As I am addicted to code generation and DSLs, the CodeGeneration conference in Cambridge is always a must each year. Last year I could not make it, since I had the chance to speak at EclipseCon North America, which was in the same week. This year Mark took EclipseCon into his considerations (it was last week), so me and my colleagues from itemis will be there again. Actually, this year we will be more itemis guys then ever. Mark already assumed in his opening words at CG2011 that almost everyone from itemis would be there, this year we prove itemis is larger. I think our company is so close related to the conference theme that it is natural that we have lots to present, and much interest to hear others about what they are doing and have learned in the past.

screenshot 2013-04-05 um 10.55.19

Before the actual CodeGeneration conference starts on Wednesday, there are some pre-conference activities. My colleagues Holger Schill and Moritz Eysholdt will hold an intensive 2-day Xtext workshop on monday and tuesday.

I will arrive monday noon, since I take the early flight directly from my hometown Dortmund to London Luton. From there, I have to take a 2 hour bus trip to Cambridge. In the evening, I plan to meet Holger, Moritz, Meinte Boersma and hopefully some others in the Castle Inn pub. When you arrive on monday, drop into the Castle Inn roughly at 20 PM (I guess we go to a restaurant before). You can reach me there on my mobile phone: screenshot 2013-04-05 um 12.30.02

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On tuesday this year’s Language Workbench Challenge summit takes place. We have 14 submissions (wow!) for the LWC13 assignment. I have been working on the Xtext submission together with 2 colleagues, Johannes Dicks and Thomas Kutz. The results are available as open-source project lwc13-xtext at Eclipselabs. We have prepared a detailed step-by-step tutorial as submission paper. The resulting document LWC13-XtextSubmission.pdf is available for download. On the project homepage I have placed today a quick start tutorial. Oh boy, this project did cost some time. The actual solution is not much code, but as often, it is harder to write less code than more. It could be even less, but we took care of that the code is readable and understandable. And writing the document is at least that much work as the implementation.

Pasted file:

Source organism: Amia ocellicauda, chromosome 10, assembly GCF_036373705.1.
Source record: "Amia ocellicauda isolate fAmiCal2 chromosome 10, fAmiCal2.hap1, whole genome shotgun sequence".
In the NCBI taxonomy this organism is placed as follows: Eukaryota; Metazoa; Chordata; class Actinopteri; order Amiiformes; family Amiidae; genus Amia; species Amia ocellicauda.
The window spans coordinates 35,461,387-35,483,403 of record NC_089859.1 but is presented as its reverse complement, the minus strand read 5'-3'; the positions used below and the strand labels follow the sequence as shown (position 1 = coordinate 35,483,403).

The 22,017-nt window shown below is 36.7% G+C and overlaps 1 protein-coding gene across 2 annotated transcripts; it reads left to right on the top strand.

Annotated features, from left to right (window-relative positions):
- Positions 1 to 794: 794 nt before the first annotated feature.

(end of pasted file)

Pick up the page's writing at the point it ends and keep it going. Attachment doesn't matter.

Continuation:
screenshot 2013-04-08 um 13.52.06

Every presenter has only 15 minutes to present their approach. 15 minutes presentation for that much work. I guess that the other participants did invest also quite some time. Both of my co-authors got the chance to visit the conference, and Thomas will support me with the presentation. He will demo the resulting JSF application and DSL source code while I do the main talking. We did a test run of the talk yesterday evening, and easily exceeded 20 minutes. I think Angelo will bring his egg timer again, which begs no pardon with the talk time of speakers. But only that way we will be able to run 14 talks on one day. We will have to restrict on the most important aspects only.

Besides my colleagues Thomas and Johannes also Sven Lange will join us then. I have the pleasure to work with him in my long-time project at Deutsche Börse (German Stock Exchange), now since over half a year. Sven is a highly motivated, skilled and smart person. It is still the same project I have reported about at CodeGeneration 2009 together with my former colleague Heiko Behrens. Sven is full-time working on this project, while I am for 20% scheduled. We have migrated here a huge code generator project from Xpand to Xtend. This alone would be worth an experience report session. Sven is working on Xtend support for IntelliJ, which he might present in a Lightning Talk on wednesday.

Wednesday the conference will start. I will have my main talk “Alive and Kicking with Code Generation” together with Dr. Boris Baginski from ATOSS Software AG after lunch at 13:45.

screenshot 2013-04-05 um 10.57.34

Currently we are finalizing our presentation slides. Boris has been ill for some days and busy with a new release of their ASES product, a workforce management suite. This is really an interesting customer and project. They are evolving this product now for 25 years, and they make use of code generation for ages. I think one can say that it helped them to survive in their business, some contestants did not manage to make larger platform shifts and died. Most of them tried a big-bang replacement, but the business is too fast evolving so that the target is moving steadily. Boris and I will speak about this product and how it has been evolved over the years. ATOSS was one of the first major projects using openArchitectureWare 4 (which mainly means Xpand), and now they are currently preparing a shift to Xtend.